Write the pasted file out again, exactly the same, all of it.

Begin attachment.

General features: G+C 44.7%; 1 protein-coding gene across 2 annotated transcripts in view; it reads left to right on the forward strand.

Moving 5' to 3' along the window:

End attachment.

General features: G+C 44.7%; 1 protein-coding gene across 2 annotated transcripts in view; it reads left to right on the forward strand.

Moving 5' to 3' along the window: